Two years ago, my parents effectively borrowed £200,000 against their property so that my husband and I could buy a flat, with the intention of doing this until we are in a position to get our own mortgage. However, the property is officially in my parents' names. We assumed they could just sign it over to us when we were able and ready with our own £200,000 mortgage. However, we've recently heard about capital gains tax. My husband and I have been paying back the whole mortgage amount via my parents and funding any repairs and maintenance (new boiler, decorating etc.), and on top of the repairs we've funded the market value has risen significantly. We do not want to sell the property and plan to stay living here, but the flat needs significant and urgent improvement (a new roof and exterior repairs costing £7-10,000) and we wish to do a loft conversion, both of which we would pay for, raising the value even further. We don't think there should be capital gains tax (CGT) issues as it is our first home and my parents will not profit from helping us. Should my parents have just had it in our names from the beginning? Do we have any options?
Arthur Weller replies:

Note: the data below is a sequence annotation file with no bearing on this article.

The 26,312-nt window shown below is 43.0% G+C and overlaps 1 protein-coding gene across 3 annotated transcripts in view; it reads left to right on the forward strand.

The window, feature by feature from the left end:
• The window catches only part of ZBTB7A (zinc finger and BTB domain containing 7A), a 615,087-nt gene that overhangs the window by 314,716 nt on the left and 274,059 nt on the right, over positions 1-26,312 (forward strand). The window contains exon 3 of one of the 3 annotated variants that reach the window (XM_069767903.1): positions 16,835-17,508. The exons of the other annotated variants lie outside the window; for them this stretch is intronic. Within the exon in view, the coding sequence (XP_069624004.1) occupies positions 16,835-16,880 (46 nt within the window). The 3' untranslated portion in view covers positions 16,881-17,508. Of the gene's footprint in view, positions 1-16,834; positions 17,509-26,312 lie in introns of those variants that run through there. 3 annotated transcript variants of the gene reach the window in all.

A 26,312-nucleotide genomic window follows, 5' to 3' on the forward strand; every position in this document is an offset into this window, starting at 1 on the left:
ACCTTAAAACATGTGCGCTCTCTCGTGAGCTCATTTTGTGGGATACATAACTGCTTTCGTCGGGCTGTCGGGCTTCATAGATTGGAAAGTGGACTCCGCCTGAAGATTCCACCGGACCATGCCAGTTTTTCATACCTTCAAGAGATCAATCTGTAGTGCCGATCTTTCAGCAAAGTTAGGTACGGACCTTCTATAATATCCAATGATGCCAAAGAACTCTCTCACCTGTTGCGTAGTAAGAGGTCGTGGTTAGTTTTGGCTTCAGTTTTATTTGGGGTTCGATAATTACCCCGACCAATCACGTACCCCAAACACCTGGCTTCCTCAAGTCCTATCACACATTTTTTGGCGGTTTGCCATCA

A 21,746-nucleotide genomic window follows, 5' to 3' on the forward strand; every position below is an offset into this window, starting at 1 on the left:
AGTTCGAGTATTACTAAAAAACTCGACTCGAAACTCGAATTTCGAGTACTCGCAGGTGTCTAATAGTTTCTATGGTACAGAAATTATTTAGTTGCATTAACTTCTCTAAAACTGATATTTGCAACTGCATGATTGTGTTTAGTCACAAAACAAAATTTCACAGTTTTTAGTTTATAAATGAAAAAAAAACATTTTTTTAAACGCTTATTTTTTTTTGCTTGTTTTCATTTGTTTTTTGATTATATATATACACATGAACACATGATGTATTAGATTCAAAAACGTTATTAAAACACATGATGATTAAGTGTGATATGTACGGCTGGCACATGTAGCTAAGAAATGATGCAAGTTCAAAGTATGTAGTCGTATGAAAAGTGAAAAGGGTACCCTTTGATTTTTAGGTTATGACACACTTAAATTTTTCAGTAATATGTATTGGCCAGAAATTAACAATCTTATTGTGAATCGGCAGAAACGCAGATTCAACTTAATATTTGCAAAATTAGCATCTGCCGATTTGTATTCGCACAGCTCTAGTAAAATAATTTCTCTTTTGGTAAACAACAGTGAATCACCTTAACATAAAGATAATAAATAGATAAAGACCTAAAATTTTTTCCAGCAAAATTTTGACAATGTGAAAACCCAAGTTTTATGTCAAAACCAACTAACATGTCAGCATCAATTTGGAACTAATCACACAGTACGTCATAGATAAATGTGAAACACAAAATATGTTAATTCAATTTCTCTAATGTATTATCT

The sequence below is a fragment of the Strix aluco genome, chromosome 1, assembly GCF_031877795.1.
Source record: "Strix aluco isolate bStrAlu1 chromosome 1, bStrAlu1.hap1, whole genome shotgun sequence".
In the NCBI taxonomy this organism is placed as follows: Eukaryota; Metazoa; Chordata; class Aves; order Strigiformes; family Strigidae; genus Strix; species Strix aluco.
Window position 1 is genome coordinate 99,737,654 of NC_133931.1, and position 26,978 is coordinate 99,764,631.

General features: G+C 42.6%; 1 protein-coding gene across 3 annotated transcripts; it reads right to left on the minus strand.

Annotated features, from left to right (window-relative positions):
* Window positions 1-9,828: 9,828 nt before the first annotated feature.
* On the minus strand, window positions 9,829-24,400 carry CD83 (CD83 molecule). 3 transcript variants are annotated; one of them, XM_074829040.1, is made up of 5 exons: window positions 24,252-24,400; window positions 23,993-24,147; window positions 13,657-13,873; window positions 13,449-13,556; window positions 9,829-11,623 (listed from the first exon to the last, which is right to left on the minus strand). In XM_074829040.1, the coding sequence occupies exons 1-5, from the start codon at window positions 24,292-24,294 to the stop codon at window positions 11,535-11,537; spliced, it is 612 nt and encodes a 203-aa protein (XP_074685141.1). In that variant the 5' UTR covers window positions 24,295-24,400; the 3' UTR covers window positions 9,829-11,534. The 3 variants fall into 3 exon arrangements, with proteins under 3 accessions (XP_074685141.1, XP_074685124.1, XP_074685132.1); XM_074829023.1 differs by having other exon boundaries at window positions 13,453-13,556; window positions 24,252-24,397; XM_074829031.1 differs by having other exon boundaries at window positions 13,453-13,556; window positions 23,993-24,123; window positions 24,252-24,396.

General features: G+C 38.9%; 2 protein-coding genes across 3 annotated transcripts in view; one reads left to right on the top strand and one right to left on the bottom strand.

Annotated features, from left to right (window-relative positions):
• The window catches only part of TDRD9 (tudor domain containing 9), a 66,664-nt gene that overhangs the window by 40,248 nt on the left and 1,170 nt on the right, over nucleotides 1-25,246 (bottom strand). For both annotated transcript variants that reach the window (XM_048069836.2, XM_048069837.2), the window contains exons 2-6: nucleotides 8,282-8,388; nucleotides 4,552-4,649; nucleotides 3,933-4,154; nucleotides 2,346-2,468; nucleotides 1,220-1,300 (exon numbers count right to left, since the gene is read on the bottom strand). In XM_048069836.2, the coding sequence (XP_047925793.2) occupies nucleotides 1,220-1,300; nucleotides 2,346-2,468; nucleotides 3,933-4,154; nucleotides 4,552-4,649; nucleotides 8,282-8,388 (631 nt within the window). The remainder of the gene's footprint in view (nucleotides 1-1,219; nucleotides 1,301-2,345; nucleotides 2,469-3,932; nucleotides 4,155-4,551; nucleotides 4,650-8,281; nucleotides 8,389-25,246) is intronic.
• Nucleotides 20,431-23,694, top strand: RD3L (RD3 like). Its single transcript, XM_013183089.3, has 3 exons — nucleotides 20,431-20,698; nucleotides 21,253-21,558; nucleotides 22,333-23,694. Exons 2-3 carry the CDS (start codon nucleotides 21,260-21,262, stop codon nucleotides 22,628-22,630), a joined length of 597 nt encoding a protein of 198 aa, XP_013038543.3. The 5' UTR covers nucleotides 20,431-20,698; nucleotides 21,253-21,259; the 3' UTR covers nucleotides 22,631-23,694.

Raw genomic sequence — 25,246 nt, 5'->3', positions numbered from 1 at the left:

Yes, your parents should have put it in your names from the beginning. When they transfer to you there will be CGT based on the difference between its market value on the date of the transfer, and what they originally paid for it. Additionally, if you take over responsibility for their mortgage, or if you pay off their mortgage, there will be stamp duty land tax for you to pay. However, it may be worth you speaking to a tax adviser, because (depending on the facts of the case) it could be that your parents were simply no more than legal owners, or nominees, or bare trustees, and you had the beneficial ownership in the property from the beginning - see www.gov.uk/hmrcinternal-manuals/capital-gains-manual/cg70230 and www.gov.uk/hmrc-internal-manuals/capital-gainsmanual/cg65415 and subsequent pages there.